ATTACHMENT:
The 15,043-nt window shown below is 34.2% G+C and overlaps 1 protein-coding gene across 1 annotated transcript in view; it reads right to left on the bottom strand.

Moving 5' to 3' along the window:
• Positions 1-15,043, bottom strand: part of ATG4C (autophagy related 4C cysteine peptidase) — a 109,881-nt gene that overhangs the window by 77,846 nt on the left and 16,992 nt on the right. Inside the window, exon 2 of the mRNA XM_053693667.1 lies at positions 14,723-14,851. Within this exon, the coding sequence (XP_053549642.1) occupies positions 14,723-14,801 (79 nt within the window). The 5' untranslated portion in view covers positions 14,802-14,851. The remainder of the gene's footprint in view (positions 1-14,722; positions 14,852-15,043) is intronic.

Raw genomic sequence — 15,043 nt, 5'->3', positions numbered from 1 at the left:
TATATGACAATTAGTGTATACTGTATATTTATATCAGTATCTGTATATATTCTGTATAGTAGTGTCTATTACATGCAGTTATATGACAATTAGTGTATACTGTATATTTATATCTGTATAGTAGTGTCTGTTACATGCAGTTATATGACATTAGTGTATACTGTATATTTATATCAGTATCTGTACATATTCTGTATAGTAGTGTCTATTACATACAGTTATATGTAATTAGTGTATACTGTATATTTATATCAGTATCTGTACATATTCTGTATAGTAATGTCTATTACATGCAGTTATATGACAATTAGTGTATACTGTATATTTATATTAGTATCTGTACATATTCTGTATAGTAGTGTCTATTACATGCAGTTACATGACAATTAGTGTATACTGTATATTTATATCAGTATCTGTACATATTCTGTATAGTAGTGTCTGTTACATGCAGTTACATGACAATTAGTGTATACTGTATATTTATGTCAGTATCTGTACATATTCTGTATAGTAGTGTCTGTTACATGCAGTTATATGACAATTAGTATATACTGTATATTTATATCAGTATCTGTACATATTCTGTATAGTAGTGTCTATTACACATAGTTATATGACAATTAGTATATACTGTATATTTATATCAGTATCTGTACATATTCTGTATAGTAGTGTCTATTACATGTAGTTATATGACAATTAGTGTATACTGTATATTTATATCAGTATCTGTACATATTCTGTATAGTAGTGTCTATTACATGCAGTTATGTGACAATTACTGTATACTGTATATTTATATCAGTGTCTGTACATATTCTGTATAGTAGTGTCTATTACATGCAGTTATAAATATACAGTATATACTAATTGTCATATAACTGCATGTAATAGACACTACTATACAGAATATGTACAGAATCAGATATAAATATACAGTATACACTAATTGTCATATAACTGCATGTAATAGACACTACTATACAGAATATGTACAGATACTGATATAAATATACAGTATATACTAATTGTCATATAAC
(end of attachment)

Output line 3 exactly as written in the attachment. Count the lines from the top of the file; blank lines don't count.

• Positions 1-15,043, bottom strand: part of ATG4C (autophagy related 4C cysteine peptidase) — a 109,881-nt gene that overhangs the window by 77,846 nt on the left and 16,992 nt on the right. Inside the window, exon 2 of the mRNA XM_053693667.1 lies at positions 14,723-14,851. Within this exon, the coding sequence (XP_053549642.1) occupies positions 14,723-14,801 (79 nt within the window). The 5' untranslated portion in view covers positions 14,802-14,851. The remainder of the gene's footprint in view (positions 1-14,722; positions 14,852-15,043) is intronic.